The nuclear fuel cycle is the process of turning uranium ore—hard rock or sandstone containing significant quantities of uranium—into electricity and re-processing or disposing of the leftover materials. The process is a lengthy and labor-intensive one requiring many steps.
The primary step, of course, is extracting natural uranium from the rock in which it occurs. There are three established methods for doing so: open-pit mining, underground mining, and in-situleaching. In-situ leaching is only a viable option for porous rock types, like sandstone. It entails pumping a leaching liquid underground through uranium-bearing rock to dissolve the uranium; the uranium-bearing solution is then pumped back above ground and processed. In an open-pit or underground mine, the ore is blasted out and handled with heavy equipment.
The ore is then transported to a mill, typically located close by the mining site, for further processing. It is in the mill that uranium is chemically removed from the rock bearing it.
Uranium in rock may be compared to sugar in a cookie. It is easy to detect sugar in a cookie; just taste the cookie. It is likewise easy to detect uranium in rock; one may measure the radiation associated with uranium and analyze the rock in a lab. However, just as it is hard to extract sugar from a cookie, it is hard to separate uranium from the rock through which it is dispersed. It cannot, like coal or silver, be chipped away from the rock which surrounds it or removed in seams; it must be chemically separated. The chemical separation, which occurs in the mill, entails crushing up the ore, adding water to it, pressurizing it, heating it up, and altering its pH. This process forces the uranium into a solution, from which the uranium is then precipitated. The natural uranium, or yellowcake, is dried and shipped in 55-gallon steel drums to other processing facilities. The tailings, the crushed rock left over after the uranium has been removed, are disposed of on site.
Conversion, Enrichment, and Fuel Fabrication:
In the form of yellowcake, natural uranium goes through three additional processing steps before it is ready to be inserted into a nuclear reactor: conversion, enrichment, and fuel fabrication. First, it must be converted to uranium hexafluoride (UF6), which is crystalline at room temperature but a gas at high heat. The only plant which conducts this process in the U.S. is located in Metropolis, Illinois. Second, the uranium undergoes enrichment, the process during which the percentage of the isotope U-235 is increased. In the U.S., this takes place at Paducah, Kentucky, and Eunice, New Mexico. Third, fuel fabrication, during which the uranium is formed into fuel pellets to be inserted into the reactor, occurs at a number of American facilities. Babcock & Wilcox in Lynchburg, Virginia, for example, currently fabricates fuel for the reactors powering the U.S. Navy’s submarines and aircraft carriers. Areva, also located in Lynchburg, has conducted fuel fabrication.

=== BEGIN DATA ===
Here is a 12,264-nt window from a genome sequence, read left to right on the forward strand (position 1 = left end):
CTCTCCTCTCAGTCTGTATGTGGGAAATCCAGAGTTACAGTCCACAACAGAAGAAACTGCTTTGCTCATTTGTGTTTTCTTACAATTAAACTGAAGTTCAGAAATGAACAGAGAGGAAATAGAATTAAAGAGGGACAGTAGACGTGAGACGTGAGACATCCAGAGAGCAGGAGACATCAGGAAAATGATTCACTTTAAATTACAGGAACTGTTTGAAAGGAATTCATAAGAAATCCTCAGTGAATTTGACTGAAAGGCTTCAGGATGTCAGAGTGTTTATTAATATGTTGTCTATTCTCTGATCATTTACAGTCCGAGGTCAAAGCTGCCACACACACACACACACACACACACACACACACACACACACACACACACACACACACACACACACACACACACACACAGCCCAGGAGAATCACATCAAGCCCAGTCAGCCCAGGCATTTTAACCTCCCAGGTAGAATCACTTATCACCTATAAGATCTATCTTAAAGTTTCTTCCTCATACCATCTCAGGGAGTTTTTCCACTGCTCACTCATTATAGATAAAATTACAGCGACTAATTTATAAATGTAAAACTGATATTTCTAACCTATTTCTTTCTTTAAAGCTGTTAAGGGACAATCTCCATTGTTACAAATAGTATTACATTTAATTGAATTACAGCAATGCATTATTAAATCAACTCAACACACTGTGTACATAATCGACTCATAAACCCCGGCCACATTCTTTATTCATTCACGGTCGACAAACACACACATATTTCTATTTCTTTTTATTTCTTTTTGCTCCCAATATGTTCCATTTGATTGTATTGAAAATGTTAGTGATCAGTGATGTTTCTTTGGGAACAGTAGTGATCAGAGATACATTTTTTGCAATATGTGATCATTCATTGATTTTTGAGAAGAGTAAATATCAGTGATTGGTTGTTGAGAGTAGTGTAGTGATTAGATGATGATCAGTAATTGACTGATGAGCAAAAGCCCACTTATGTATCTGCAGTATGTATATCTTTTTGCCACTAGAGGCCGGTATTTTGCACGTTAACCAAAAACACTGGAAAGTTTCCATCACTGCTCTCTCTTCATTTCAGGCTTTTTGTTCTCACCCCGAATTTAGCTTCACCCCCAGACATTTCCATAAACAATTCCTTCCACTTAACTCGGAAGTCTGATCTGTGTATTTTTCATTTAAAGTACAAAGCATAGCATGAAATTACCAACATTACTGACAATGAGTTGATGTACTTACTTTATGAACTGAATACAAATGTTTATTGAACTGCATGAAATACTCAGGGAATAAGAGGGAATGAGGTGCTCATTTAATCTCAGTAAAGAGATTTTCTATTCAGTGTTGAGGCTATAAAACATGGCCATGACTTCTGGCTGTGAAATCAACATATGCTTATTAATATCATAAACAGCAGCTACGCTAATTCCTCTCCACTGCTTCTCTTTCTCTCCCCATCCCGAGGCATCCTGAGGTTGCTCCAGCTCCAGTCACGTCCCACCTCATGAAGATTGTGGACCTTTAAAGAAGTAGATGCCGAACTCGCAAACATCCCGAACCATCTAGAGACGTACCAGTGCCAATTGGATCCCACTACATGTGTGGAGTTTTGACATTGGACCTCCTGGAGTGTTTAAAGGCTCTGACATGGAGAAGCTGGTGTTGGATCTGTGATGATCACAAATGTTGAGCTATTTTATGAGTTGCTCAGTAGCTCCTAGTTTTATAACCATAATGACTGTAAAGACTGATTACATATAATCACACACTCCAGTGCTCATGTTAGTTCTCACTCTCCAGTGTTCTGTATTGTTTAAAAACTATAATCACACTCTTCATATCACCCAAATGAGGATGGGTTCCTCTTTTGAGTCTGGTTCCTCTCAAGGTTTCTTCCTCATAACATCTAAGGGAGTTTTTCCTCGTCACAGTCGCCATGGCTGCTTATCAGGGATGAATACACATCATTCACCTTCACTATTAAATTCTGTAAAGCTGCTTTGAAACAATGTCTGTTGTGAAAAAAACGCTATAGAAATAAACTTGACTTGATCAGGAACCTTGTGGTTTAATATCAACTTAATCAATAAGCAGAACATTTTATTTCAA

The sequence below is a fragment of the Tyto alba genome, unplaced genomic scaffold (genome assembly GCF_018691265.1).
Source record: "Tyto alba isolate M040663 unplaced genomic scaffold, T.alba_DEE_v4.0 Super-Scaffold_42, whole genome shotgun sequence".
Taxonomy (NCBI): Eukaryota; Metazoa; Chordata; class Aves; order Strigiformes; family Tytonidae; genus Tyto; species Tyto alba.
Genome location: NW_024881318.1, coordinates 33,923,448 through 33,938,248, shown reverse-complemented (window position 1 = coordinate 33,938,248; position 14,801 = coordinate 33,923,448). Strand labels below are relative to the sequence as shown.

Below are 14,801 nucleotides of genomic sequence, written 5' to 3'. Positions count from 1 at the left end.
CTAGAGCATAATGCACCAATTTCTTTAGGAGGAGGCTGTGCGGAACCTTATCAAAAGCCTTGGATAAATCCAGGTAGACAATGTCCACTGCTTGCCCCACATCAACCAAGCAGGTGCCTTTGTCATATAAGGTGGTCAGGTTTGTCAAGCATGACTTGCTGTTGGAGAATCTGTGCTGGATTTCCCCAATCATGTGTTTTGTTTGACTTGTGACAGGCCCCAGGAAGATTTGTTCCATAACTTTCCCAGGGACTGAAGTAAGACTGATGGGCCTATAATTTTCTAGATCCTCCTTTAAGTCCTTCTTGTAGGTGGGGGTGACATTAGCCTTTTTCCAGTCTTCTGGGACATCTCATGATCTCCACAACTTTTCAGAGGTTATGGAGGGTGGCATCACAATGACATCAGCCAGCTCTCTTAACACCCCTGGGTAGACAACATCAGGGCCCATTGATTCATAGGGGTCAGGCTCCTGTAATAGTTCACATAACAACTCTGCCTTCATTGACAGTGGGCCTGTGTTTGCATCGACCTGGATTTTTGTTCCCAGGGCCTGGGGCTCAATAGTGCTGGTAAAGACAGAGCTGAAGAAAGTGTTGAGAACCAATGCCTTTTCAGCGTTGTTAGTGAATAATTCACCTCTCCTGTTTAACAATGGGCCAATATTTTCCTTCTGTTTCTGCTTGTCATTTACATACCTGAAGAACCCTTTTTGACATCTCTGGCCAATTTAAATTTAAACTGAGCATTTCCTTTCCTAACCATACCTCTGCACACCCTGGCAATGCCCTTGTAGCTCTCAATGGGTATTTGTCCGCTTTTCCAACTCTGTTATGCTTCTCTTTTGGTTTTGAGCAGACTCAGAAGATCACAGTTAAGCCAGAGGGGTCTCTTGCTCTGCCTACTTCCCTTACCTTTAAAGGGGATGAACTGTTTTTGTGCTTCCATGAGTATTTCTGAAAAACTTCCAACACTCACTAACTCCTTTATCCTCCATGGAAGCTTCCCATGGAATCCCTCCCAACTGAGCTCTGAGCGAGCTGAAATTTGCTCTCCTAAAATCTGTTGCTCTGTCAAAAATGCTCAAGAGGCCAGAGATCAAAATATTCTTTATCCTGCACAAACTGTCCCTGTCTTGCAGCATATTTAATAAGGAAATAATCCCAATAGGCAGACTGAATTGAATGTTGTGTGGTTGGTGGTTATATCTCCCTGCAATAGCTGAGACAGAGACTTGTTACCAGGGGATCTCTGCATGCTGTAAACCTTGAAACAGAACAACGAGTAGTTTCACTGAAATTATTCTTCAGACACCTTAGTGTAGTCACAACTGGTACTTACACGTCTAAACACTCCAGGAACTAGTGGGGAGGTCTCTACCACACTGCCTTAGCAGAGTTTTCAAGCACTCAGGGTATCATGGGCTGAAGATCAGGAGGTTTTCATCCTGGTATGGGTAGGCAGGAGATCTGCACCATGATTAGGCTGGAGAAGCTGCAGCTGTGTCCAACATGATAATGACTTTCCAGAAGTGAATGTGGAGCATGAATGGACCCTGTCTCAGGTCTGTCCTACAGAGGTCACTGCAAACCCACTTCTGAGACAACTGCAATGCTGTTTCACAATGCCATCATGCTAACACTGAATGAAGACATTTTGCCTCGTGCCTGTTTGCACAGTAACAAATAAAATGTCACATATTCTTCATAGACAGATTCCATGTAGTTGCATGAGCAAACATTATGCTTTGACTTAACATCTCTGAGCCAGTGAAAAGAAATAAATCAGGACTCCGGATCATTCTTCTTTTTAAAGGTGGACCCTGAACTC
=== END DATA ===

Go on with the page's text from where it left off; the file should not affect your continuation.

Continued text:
Through the Nuclear Reactor:
After fuel fabrication, the uranium is ready for a nuclear reactor. Virginia has four nuclear reactors at North Anna and Surry. A fingertip-sized fuel pellet of commercial grade will produce the same amount of energy as 149 gallons of oil or a ton of coal.
The spent (used) fuel, which is extremely hot once removed from the reactor, is cooled down at the reactor site and then stored. After uranium has been fissioned in a reactor, it may be re-processed so the residual uranium remaining in the fuel can be recovered. There are currently no facilities re-processing spent fuel in the U.S.
The volume of waste is very small; all of the spent fuel in the U.S. could fit in a pit 30 feet deep and as wide and long as a football field.